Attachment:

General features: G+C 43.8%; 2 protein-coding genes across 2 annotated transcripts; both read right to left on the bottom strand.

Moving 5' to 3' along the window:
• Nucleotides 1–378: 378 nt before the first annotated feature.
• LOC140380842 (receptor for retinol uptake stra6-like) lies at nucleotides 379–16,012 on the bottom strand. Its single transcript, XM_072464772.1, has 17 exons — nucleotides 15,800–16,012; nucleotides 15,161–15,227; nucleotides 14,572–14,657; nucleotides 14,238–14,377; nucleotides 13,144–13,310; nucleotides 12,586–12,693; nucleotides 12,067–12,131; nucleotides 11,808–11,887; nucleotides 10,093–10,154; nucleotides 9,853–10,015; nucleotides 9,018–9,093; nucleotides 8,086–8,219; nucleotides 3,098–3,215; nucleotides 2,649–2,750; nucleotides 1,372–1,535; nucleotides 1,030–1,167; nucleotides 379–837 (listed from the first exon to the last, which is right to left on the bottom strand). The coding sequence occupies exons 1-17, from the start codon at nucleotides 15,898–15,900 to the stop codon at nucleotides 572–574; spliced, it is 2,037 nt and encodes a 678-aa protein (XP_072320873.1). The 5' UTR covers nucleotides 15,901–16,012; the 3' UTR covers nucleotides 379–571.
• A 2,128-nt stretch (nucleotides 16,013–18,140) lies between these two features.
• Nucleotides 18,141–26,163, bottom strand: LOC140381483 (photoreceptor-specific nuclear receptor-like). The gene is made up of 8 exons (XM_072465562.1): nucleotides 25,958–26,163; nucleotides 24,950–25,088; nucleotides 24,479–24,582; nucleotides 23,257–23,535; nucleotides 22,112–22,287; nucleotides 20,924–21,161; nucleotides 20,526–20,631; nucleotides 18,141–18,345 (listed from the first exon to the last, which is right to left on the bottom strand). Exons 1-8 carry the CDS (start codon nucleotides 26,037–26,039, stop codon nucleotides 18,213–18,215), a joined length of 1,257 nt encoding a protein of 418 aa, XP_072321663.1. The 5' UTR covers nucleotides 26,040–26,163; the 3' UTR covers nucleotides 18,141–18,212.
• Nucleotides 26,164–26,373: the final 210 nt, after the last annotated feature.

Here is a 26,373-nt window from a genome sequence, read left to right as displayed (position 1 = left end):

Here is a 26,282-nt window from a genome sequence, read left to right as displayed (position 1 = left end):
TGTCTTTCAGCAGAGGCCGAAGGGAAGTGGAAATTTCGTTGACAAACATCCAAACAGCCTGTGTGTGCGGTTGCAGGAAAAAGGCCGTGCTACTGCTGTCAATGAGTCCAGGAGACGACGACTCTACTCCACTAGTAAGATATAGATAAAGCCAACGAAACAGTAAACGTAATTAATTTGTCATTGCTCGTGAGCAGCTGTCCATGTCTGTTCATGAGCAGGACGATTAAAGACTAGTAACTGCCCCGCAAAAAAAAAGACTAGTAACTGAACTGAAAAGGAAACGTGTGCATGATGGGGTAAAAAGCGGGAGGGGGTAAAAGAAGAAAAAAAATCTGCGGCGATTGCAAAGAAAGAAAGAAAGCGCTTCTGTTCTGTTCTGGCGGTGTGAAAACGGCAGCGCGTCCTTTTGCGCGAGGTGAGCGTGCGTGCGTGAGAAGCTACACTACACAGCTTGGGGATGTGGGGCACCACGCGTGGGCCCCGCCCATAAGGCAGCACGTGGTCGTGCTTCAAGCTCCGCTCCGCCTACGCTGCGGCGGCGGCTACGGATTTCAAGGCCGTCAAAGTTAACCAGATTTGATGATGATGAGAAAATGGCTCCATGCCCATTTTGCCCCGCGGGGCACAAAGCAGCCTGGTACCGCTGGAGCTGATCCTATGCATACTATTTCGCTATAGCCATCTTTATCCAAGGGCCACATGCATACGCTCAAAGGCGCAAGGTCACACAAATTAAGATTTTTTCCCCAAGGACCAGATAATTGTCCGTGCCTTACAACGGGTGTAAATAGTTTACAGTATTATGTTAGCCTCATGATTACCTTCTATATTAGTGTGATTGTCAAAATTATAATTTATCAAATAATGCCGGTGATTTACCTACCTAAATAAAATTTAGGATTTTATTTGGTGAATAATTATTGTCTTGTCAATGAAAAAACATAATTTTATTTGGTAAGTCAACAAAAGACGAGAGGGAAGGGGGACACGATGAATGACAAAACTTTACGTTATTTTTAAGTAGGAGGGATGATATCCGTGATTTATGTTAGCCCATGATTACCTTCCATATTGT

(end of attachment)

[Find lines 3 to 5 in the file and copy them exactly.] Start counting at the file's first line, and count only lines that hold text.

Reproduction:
• Nucleotides 1–378: 378 nt before the first annotated feature.
• LOC140380842 (receptor for retinol uptake stra6-like) lies at nucleotides 379–16,012 on the bottom strand. Its single transcript, XM_072464772.1, has 17 exons — nucleotides 15,800–16,012; nucleotides 15,161–15,227; nucleotides 14,572–14,657; nucleotides 14,238–14,377; nucleotides 13,144–13,310; nucleotides 12,586–12,693; nucleotides 12,067–12,131; nucleotides 11,808–11,887; nucleotides 10,093–10,154; nucleotides 9,853–10,015; nucleotides 9,018–9,093; nucleotides 8,086–8,219; nucleotides 3,098–3,215; nucleotides 2,649–2,750; nucleotides 1,372–1,535; nucleotides 1,030–1,167; nucleotides 379–837 (listed from the first exon to the last, which is right to left on the bottom strand). The coding sequence occupies exons 1-17, from the start codon at nucleotides 15,898–15,900 to the stop codon at nucleotides 572–574; spliced, it is 2,037 nt and encodes a 678-aa protein (XP_072320873.1). The 5' UTR covers nucleotides 15,901–16,012; the 3' UTR covers nucleotides 379–571.
• A 2,128-nt stretch (nucleotides 16,013–18,140) lies between these two features.